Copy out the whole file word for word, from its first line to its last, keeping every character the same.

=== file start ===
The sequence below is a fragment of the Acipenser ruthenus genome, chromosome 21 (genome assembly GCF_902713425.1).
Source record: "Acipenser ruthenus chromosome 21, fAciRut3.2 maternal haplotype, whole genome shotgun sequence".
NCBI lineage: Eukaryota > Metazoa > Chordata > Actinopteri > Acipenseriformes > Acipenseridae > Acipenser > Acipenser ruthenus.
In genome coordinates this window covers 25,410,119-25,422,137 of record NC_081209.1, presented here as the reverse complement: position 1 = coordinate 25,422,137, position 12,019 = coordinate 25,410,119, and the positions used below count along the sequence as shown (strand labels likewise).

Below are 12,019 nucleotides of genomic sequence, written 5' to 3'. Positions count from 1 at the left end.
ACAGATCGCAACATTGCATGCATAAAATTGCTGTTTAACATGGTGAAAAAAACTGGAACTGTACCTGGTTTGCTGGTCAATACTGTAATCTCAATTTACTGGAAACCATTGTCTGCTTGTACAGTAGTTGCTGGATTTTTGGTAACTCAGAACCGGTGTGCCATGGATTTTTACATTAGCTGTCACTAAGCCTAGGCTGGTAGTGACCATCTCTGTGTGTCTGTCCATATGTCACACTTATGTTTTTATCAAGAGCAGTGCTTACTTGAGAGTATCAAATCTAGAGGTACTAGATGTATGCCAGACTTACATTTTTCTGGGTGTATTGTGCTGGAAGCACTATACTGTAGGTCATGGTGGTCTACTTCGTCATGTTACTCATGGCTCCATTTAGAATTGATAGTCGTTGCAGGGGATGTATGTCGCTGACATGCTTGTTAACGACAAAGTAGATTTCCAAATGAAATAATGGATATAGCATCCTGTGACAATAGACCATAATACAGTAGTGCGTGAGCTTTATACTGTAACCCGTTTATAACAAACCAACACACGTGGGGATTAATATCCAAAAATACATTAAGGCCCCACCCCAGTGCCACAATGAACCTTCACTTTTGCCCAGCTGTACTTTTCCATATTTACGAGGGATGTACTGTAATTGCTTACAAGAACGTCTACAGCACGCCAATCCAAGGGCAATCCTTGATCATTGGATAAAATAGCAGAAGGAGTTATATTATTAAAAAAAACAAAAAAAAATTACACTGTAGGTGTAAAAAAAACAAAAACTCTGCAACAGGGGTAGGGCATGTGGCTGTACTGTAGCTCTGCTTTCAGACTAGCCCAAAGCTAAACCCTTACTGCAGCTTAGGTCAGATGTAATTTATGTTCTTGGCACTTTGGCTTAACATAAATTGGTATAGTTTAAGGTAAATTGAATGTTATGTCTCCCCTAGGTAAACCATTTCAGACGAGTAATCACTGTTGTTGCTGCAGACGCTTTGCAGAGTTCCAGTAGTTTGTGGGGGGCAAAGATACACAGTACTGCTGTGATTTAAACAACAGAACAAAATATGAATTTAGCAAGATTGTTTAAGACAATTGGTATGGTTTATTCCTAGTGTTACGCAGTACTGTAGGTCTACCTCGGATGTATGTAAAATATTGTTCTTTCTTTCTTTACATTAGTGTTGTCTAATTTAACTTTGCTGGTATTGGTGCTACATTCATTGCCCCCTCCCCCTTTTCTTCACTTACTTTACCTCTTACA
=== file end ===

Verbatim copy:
The sequence below is a fragment of the Acipenser ruthenus genome, chromosome 21 (genome assembly GCF_902713425.1).
Source record: "Acipenser ruthenus chromosome 21, fAciRut3.2 maternal haplotype, whole genome shotgun sequence".
NCBI lineage: Eukaryota > Metazoa > Chordata > Actinopteri > Acipenseriformes > Acipenseridae > Acipenser > Acipenser ruthenus.
In genome coordinates this window covers 25,410,119-25,422,137 of record NC_081209.1, presented here as the reverse complement: position 1 = coordinate 25,422,137, position 12,019 = coordinate 25,410,119, and the positions used below count along the sequence as shown (strand labels likewise).

Below are 12,019 nucleotides of genomic sequence, written 5' to 3'. Positions count from 1 at the left end.
ACAGATCGCAACATTGCATGCATAAAATTGCTGTTTAACATGGTGAAAAAAACTGGAACTGTACCTGGTTTGCTGGTCAATACTGTAATCTCAATTTACTGGAAACCATTGTCTGCTTGTACAGTAGTTGCTGGATTTTTGGTAACTCAGAACCGGTGTGCCATGGATTTTTACATTAGCTGTCACTAAGCCTAGGCTGGTAGTGACCATCTCTGTGTGTCTGTCCATATGTCACACTTATGTTTTTATCAAGAGCAGTGCTTACTTGAGAGTATCAAATCTAGAGGTACTAGATGTATGCCAGACTTACATTTTTCTGGGTGTATTGTGCTGGAAGCACTATACTGTAGGTCATGGTGGTCTACTTCGTCATGTTACTCATGGCTCCATTTAGAATTGATAGTCGTTGCAGGGGATGTATGTCGCTGACATGCTTGTTAACGACAAAGTAGATTTCCAAATGAAATAATGGATATAGCATCCTGTGACAATAGACCATAATACAGTAGTGCGTGAGCTTTATACTGTAACCCGTTTATAACAAACCAACACACGTGGGGATTAATATCCAAAAATACATTAAGGCCCCACCCCAGTGCCACAATGAACCTTCACTTTTGCCCAGCTGTACTTTTCCATATTTACGAGGGATGTACTGTAATTGCTTACAAGAACGTCTACAGCACGCCAATCCAAGGGCAATCCTTGATCATTGGATAAAATAGCAGAAGGAGTTATATTATTAAAAAAAACAAAAAAAAATTACACTGTAGGTGTAAAAAAAACAAAAACTCTGCAACAGGGGTAGGGCATGTGGCTGTACTGTAGCTCTGCTTTCAGACTAGCCCAAAGCTAAACCCTTACTGCAGCTTAGGTCAGATGTAATTTATGTTCTTGGCACTTTGGCTTAACATAAATTGGTATAGTTTAAGGTAAATTGAATGTTATGTCTCCCCTAGGTAAACCATTTCAGACGAGTAATCACTGTTGTTGCTGCAGACGCTTTGCAGAGTTCCAGTAGTTTGTGGGGGGCAAAGATACACAGTACTGCTGTGATTTAAACAACAGAACAAAATATGAATTTAGCAAGATTGTTTAAGACAATTGGTATGGTTTATTCCTAGTGTTACGCAGTACTGTAGGTCTACCTCGGATGTATGTAAAATATTGTTCTTTCTTTCTTTACATTAGTGTTGTCTAATTTAACTTTGCTGGTATTGGTGCTACATTCATTGCCCCCTCCCCCTTTTCTTCACTTACTTTACCTCTTACA